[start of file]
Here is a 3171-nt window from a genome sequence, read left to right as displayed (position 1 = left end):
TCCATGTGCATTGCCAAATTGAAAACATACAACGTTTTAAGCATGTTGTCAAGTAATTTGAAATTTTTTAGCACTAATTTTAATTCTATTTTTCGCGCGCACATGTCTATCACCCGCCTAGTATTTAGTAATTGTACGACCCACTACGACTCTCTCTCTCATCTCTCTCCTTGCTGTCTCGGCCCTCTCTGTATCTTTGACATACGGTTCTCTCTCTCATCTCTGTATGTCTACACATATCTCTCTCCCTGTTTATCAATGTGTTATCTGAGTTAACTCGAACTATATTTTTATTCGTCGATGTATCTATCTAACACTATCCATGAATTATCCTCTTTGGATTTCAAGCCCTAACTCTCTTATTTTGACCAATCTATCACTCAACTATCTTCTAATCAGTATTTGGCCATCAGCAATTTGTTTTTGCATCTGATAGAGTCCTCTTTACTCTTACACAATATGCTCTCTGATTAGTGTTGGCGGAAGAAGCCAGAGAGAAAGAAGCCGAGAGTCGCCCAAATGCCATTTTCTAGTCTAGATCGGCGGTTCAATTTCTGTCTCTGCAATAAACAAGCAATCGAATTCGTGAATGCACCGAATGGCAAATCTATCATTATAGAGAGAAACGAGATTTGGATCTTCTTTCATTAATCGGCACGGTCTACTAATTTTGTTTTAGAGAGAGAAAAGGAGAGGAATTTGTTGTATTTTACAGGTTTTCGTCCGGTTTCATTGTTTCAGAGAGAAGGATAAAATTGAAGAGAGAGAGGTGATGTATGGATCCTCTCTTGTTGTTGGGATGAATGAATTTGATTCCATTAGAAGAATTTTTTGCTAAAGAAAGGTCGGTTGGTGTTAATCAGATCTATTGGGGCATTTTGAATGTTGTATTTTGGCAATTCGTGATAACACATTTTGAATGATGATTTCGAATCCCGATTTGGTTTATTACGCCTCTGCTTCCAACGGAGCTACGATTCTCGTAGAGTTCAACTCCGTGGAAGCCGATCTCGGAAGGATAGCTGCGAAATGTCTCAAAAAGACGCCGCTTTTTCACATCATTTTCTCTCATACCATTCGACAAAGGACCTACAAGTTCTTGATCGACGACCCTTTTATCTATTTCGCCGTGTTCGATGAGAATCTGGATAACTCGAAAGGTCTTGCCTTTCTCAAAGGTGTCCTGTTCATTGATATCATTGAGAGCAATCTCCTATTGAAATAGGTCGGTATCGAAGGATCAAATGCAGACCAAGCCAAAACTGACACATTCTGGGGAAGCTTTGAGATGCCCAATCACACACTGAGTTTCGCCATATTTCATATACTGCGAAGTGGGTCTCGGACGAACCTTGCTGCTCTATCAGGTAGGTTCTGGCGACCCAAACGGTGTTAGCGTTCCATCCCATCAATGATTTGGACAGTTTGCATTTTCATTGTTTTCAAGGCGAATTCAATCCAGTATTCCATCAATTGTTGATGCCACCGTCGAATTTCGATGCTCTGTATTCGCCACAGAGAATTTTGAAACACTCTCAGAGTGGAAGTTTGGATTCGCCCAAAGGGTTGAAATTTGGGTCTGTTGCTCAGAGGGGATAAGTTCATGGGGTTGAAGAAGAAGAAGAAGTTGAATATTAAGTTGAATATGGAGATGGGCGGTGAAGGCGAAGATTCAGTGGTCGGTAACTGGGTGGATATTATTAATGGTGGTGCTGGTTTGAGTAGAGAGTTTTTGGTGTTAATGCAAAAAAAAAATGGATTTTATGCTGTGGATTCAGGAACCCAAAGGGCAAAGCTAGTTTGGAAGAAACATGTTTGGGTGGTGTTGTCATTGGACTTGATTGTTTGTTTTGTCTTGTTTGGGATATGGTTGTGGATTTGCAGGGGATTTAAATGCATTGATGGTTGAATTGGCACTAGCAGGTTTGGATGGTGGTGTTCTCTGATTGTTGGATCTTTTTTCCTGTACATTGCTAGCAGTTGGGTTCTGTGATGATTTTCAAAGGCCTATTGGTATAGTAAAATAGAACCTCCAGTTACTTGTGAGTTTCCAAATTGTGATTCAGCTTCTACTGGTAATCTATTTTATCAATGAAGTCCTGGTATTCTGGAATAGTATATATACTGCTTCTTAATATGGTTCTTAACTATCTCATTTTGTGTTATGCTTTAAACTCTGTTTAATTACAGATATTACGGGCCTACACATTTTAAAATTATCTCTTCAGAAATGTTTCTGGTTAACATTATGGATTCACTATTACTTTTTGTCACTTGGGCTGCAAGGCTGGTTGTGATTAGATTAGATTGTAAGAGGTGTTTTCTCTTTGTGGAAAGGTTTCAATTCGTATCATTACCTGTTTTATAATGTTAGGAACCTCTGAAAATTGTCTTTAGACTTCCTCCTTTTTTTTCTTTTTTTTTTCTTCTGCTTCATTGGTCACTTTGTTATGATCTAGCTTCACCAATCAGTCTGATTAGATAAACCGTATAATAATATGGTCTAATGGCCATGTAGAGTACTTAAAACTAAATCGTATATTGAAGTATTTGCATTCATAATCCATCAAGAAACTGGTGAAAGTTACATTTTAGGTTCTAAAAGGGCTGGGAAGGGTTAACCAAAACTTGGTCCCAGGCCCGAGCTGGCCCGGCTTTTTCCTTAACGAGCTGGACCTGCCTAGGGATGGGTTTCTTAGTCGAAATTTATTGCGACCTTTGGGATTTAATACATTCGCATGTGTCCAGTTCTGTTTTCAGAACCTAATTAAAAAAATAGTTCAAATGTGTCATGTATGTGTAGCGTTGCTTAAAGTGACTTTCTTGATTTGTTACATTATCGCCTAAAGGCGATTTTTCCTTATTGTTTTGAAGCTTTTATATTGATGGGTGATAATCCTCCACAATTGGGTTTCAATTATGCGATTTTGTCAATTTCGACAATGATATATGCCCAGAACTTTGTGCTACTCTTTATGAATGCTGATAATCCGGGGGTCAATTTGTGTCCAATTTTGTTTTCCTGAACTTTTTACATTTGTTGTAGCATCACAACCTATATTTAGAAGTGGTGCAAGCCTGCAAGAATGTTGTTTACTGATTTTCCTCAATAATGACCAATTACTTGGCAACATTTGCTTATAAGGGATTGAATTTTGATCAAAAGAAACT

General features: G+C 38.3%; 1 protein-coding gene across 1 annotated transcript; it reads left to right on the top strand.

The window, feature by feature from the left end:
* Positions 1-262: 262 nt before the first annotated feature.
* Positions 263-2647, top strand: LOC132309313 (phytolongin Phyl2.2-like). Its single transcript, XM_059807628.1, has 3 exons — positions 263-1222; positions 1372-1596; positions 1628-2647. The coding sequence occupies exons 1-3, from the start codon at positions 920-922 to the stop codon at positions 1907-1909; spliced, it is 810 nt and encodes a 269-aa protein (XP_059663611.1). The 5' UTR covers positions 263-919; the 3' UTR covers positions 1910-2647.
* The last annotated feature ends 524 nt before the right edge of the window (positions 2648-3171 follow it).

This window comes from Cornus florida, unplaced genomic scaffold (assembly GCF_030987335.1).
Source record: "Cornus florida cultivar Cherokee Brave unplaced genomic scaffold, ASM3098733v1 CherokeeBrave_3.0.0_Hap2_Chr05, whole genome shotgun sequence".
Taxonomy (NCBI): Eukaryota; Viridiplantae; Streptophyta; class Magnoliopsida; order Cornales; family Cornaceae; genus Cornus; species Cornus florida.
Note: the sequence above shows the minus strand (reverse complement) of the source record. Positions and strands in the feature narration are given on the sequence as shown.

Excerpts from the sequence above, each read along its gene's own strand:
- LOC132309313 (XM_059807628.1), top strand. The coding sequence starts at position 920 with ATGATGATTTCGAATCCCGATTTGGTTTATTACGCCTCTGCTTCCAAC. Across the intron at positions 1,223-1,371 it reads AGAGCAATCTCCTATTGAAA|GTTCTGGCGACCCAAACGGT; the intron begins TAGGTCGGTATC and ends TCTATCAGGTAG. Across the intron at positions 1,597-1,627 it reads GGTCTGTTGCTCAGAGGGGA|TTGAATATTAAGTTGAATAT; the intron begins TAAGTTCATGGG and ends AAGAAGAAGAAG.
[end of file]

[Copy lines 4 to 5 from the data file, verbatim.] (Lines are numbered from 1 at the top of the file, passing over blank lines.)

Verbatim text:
The window, feature by feature from the left end:
* Positions 1-262: 262 nt before the first annotated feature.